Loree Tillman said she didn't get it. Even though her husband was a reservist for the Navy, she says, thinking back, she just didn't get it. Even though she was still the wife of a military man, she didn't understand quite what military families went through until he was reinstated and deployed for a year when their son was 4 years old. Then she got it.
Tillman explains that 92 percent of military families don't think the rest of the country "gets it." The "it?" The rest of the country doesn't understand the help that military families need while one of their loved ones are away, the emotional effects it has on temporarily single parents and children wondering when the other half of their parental unit will return.
It's now Tillman's mission, as the director of programs for Operation Honor Cards, to make sure that military families don't feel this disconnect from their community.
Inspired by First Lady Michelle Obama's campaign for military families, Operation Honor Cards was created jointly by Blue Star Families, the American Red Cross, ServiceNation: Mission Serve and the Points of Light Institute to show individuals and groups the little things they can do to honor service members by making an act of service themselves. The slogan of the program is "Honoring their service with our own."
It starts with a pledge card, which is used to track community involvement and which are displayed at public venues to provide a "physical rallying point for community service events across the country." But these cards will also be collected and sent to military families.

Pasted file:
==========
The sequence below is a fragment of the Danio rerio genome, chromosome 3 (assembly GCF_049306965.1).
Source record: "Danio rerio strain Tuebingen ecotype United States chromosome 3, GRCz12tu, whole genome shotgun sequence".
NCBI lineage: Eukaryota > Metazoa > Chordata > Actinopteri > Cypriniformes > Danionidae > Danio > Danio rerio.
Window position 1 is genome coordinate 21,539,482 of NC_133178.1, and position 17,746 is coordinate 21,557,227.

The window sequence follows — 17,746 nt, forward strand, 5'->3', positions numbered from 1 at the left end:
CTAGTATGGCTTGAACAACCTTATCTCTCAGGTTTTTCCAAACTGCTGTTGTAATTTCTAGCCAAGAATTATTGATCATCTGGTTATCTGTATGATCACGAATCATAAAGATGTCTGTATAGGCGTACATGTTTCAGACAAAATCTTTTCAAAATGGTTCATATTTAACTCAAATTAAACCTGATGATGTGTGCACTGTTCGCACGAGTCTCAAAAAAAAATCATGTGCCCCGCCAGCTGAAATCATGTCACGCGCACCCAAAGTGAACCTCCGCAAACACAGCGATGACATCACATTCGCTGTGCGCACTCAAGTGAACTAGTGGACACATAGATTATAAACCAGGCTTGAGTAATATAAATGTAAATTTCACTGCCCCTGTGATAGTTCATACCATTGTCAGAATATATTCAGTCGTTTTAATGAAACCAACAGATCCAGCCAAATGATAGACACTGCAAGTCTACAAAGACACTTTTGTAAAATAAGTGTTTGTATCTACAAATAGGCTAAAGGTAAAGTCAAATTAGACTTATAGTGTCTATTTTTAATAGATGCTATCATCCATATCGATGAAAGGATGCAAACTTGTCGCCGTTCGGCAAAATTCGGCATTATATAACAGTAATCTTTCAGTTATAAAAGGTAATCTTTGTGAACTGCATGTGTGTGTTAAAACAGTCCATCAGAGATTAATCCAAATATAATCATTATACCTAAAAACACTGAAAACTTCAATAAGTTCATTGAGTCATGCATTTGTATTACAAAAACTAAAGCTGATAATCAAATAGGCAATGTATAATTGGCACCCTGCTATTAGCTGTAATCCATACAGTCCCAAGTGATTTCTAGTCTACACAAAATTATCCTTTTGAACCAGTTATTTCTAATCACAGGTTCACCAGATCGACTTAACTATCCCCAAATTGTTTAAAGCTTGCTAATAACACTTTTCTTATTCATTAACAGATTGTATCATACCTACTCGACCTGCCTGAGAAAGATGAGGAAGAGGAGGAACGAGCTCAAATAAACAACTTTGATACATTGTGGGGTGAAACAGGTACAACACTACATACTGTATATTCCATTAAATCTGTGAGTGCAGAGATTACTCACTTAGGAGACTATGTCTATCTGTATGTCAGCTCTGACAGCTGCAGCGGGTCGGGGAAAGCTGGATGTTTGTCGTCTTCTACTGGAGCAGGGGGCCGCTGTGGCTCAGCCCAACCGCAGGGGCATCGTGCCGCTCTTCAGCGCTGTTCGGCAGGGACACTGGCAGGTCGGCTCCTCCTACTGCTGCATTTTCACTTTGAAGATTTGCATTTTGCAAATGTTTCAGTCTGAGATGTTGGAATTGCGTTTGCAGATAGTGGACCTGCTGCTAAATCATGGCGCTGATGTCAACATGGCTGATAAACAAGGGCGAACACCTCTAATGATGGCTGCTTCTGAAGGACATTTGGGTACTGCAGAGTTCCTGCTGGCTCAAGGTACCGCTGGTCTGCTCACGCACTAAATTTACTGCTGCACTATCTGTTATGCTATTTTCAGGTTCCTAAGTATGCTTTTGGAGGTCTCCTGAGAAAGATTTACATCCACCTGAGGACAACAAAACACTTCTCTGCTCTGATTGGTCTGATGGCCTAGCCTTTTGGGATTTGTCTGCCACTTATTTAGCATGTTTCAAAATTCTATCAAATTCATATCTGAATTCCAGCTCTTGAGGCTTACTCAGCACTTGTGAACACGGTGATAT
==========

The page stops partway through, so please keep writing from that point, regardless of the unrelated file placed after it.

A few examples of groups rallying together to pledge their service to military personnel include the entire town of Independence, Kansas pledging some sort of service in honor of those who served on 9/11, and Girl Scout troop 2255 and Boy Scout troop 888 making care packages to honor veterans recovering at Walter Reed Army Medical Center. Tillman said a group for New York young business people created comfort packages for wounded warriors. And toda, Veteran's Day, the state of Montana announced that since it started collecting Honor Cards on September 11 more than 200,00 hours have been pledged.
And these are just a few. So far, more than 9 million hours of service have been pledged and nearly 4 million have been served.
"I think sometimes folks don't know what to do, but we help provide the avenue," Tillman said.
Tillman says service can be anything from organizing a new and used book drive to making a meal for the family of a deployed service member. Service can be done individually or organized as a group. She points to letter drives as an example: they cost no money and anyone can do them.
"Once a family receives those letters, it's very empowering," she said.
This video shows how to participate in the program from the perspective of the Boy Scouts and Girls Scouts who created care packages for those a Walter Reed:
Care to learn more, pledge your service or find volunteer opportunities in your area? You can do that here.
This story has been updated for clarity.